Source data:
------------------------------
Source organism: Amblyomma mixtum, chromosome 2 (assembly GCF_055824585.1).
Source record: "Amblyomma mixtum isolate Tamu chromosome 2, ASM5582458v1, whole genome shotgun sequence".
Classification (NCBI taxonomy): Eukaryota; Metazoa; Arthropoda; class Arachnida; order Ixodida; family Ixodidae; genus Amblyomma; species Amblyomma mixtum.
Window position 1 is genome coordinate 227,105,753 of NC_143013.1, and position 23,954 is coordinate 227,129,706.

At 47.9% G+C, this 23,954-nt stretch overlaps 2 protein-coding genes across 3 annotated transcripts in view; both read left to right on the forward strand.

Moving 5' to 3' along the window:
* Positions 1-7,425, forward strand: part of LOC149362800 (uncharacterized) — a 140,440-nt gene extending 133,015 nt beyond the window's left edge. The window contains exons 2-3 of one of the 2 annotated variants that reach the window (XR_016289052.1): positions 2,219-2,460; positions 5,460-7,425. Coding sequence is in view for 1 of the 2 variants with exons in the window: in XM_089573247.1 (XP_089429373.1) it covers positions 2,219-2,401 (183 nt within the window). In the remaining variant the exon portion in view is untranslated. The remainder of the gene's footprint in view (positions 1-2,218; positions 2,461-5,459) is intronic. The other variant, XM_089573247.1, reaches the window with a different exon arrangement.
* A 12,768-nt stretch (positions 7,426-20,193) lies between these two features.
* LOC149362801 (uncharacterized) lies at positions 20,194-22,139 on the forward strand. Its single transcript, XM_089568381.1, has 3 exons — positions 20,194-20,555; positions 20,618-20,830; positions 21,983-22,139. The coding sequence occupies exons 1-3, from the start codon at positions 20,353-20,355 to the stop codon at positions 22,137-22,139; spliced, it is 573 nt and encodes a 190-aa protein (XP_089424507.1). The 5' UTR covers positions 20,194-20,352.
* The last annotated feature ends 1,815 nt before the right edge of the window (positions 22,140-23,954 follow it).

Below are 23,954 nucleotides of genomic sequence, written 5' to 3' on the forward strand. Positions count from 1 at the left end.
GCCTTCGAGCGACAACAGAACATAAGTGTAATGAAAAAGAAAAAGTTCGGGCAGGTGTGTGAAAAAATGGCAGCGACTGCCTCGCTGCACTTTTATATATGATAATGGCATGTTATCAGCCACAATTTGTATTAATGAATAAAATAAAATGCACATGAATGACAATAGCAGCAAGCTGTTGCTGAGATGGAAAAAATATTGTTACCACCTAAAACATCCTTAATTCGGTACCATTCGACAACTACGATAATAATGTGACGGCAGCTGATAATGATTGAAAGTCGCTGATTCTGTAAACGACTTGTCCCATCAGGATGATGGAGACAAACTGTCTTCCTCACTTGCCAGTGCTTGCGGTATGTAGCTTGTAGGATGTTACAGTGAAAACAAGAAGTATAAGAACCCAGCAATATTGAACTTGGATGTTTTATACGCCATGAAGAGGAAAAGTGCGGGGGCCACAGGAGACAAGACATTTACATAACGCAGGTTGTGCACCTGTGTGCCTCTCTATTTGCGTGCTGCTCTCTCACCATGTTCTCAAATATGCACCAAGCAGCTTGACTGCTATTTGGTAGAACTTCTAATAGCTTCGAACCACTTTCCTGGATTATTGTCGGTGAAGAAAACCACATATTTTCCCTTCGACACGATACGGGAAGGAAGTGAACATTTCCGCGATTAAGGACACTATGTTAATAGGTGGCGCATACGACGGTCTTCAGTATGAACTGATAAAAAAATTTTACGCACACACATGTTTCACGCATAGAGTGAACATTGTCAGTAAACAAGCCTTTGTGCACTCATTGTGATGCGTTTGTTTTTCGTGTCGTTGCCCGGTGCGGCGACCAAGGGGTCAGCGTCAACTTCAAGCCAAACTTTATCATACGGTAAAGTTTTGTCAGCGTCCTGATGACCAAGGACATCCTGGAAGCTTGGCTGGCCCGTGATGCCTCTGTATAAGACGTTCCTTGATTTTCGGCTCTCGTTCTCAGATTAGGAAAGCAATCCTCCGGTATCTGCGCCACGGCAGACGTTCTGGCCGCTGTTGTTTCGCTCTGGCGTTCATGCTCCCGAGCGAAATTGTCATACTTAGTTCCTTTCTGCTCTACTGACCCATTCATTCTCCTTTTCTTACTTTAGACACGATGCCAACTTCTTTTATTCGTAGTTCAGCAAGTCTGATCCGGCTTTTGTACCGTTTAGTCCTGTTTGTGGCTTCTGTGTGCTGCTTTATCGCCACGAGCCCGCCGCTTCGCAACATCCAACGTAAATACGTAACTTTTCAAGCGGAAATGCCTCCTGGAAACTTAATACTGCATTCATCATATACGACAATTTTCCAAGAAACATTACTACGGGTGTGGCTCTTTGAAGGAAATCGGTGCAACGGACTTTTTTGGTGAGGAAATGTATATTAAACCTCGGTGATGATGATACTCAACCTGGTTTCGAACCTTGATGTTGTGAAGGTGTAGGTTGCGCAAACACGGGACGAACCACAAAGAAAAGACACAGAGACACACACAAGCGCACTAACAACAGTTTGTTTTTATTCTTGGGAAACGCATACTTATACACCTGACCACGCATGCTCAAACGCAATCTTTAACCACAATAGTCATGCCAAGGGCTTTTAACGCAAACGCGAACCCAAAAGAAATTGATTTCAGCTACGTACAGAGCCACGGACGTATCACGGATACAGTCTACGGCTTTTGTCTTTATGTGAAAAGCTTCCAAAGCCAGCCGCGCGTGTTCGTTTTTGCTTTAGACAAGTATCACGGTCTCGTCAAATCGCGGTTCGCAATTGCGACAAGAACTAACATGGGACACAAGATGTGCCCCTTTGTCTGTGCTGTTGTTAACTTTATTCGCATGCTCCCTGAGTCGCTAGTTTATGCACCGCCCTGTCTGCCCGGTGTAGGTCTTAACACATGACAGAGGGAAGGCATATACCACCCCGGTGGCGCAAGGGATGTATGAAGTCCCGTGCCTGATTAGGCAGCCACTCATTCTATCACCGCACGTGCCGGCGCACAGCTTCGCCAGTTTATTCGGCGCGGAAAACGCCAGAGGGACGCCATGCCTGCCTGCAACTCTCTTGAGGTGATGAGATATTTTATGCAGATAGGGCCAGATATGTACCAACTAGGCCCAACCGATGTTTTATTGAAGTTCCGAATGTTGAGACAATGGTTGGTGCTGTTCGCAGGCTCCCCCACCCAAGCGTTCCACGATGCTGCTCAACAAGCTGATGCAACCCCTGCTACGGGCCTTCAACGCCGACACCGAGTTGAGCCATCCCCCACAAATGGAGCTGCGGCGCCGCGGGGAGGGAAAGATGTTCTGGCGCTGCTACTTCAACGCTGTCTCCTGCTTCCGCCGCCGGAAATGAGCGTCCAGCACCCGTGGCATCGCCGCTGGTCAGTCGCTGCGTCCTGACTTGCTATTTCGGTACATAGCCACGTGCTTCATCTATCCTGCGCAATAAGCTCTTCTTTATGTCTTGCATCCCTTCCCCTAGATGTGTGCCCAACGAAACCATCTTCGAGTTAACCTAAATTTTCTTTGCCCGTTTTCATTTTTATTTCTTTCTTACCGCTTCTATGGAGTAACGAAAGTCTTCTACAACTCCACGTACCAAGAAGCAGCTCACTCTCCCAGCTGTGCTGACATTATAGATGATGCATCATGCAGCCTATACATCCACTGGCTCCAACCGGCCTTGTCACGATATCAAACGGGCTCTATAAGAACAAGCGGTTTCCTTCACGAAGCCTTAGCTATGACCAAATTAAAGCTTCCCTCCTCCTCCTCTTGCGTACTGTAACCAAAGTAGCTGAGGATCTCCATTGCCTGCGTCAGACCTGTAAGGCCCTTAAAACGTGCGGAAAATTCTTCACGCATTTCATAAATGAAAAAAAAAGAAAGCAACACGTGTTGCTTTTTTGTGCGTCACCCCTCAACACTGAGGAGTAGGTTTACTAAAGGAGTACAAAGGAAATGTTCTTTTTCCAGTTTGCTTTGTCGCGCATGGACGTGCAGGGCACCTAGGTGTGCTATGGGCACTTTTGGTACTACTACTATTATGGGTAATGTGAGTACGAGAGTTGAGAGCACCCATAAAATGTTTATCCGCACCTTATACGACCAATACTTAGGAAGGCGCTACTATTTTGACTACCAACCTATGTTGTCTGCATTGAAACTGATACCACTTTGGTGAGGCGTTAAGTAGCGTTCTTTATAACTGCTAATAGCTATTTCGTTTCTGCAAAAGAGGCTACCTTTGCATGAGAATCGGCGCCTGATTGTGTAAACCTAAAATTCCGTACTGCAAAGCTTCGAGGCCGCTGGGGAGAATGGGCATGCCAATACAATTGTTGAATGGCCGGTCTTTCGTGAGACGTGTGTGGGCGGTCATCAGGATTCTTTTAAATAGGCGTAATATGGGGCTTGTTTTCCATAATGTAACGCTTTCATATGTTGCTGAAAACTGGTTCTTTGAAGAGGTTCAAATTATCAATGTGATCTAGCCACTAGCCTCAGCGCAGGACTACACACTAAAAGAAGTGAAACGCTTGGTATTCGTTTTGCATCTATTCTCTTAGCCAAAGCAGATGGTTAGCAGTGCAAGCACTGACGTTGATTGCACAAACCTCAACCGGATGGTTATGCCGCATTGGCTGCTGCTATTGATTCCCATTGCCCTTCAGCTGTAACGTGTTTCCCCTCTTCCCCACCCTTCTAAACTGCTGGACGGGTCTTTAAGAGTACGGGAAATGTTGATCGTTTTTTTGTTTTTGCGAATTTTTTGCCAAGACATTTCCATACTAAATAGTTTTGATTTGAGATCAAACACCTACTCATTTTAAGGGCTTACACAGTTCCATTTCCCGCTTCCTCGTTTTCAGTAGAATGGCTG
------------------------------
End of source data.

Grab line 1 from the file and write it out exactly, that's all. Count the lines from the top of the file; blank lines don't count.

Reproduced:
Source organism: Amblyomma mixtum, chromosome 2 (assembly GCF_055824585.1).